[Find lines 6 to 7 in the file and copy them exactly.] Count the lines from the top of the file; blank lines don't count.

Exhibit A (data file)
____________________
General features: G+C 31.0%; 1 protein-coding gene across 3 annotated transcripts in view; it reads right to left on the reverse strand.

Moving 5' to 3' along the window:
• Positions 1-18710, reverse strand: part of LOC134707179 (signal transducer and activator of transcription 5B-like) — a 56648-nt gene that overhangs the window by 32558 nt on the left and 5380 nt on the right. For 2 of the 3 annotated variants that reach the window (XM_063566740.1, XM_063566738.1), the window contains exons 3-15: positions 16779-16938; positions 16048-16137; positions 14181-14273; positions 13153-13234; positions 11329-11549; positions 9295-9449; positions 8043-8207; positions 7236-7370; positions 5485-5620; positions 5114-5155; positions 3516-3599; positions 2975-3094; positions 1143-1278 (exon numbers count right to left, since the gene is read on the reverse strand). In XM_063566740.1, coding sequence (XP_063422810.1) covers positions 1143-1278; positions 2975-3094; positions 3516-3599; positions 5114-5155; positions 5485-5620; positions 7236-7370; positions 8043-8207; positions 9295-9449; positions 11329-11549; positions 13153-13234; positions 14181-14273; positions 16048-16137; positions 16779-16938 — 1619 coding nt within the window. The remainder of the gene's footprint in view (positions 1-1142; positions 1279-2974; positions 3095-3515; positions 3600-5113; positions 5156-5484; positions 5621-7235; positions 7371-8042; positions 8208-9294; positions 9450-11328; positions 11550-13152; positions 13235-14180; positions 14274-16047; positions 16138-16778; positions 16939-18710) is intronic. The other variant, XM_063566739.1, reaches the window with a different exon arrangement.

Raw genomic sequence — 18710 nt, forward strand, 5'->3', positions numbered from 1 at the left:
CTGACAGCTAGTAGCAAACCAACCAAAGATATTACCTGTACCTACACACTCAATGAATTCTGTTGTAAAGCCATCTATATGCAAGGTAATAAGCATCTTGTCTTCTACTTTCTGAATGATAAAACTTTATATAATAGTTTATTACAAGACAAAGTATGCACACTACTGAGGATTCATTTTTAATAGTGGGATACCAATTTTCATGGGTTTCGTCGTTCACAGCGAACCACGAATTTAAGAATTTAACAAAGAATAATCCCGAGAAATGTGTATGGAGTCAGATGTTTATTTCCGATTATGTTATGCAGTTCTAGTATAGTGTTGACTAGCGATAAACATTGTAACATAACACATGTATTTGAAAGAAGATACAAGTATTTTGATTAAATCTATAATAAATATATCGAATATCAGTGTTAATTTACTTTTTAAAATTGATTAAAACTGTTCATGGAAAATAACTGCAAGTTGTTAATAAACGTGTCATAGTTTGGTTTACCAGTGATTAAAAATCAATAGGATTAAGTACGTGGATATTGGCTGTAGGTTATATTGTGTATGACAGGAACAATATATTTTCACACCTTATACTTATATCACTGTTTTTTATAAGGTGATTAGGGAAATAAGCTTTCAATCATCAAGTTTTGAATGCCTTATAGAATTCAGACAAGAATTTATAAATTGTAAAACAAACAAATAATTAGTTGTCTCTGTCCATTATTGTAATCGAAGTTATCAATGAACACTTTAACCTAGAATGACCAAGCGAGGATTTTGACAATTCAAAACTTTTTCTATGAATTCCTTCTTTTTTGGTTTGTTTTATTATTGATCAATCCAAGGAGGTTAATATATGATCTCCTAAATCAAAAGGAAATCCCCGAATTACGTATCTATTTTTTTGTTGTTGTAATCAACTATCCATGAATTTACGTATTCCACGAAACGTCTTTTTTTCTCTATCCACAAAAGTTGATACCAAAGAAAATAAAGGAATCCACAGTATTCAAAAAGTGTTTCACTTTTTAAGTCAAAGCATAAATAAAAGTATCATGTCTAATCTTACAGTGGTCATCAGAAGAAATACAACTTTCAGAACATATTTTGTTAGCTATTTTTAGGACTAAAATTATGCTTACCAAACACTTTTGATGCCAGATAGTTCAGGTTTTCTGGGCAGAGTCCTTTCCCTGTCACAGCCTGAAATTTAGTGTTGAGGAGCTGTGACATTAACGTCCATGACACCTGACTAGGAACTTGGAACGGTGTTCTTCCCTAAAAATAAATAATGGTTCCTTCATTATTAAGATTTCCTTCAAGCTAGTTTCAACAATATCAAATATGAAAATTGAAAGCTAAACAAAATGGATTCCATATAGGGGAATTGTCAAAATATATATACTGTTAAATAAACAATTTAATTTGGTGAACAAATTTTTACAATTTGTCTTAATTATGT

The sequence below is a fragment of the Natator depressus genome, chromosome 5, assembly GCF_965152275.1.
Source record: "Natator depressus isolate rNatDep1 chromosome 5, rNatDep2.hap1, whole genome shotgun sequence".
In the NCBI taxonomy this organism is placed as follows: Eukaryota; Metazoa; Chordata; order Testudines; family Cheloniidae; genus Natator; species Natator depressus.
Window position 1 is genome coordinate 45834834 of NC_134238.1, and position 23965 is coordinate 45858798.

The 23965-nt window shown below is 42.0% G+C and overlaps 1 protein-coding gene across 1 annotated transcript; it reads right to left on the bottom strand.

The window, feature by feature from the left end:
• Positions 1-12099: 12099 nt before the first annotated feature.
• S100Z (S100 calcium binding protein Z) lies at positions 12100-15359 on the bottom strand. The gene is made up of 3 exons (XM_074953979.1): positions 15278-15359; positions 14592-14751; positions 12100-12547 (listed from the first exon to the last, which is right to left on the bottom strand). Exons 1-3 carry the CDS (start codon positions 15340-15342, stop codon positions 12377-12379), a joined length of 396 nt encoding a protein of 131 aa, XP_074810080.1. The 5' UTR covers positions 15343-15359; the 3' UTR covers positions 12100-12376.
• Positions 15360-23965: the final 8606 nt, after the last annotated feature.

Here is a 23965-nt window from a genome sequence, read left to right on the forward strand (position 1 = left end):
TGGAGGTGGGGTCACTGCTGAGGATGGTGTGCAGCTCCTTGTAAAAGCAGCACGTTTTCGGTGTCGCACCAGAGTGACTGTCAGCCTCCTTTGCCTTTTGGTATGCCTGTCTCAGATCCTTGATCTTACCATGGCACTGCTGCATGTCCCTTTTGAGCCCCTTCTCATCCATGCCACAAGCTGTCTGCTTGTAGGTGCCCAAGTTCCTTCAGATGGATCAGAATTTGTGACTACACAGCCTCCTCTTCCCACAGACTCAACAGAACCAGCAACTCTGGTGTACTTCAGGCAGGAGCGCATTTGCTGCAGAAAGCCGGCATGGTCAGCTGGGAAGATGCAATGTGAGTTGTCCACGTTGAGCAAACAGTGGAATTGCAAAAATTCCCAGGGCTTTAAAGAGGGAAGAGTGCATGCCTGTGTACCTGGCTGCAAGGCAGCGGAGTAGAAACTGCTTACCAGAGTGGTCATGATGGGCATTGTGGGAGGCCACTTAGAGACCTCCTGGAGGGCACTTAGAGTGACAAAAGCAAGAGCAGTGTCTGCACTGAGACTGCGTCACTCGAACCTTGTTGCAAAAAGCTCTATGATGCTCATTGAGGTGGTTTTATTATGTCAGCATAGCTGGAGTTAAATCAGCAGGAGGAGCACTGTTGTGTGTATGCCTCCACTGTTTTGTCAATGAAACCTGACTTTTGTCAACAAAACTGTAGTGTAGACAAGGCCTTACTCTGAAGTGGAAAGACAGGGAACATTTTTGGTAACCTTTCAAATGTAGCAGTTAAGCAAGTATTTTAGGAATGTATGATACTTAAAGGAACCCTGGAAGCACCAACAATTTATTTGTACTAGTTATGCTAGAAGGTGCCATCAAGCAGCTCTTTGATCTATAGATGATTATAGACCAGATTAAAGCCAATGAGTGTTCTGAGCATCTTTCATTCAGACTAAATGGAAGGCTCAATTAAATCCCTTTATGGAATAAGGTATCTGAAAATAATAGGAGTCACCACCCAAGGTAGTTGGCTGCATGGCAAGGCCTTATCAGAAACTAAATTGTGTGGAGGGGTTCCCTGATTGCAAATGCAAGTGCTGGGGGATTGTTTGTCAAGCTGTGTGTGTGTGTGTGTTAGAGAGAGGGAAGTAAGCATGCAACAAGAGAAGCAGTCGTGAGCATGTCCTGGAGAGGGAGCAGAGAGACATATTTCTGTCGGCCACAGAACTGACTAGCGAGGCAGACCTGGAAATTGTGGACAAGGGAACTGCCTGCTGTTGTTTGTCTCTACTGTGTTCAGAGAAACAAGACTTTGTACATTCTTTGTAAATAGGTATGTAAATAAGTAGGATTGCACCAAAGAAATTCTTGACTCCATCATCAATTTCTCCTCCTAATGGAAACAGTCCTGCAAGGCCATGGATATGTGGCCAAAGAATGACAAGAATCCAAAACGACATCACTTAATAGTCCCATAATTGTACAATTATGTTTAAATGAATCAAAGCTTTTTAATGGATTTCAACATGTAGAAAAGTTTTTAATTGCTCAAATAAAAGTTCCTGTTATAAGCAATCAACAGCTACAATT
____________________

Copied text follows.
The sequence below is a fragment of the Natator depressus genome, chromosome 5, assembly GCF_965152275.1.
Source record: "Natator depressus isolate rNatDep1 chromosome 5, rNatDep2.hap1, whole genome shotgun sequence".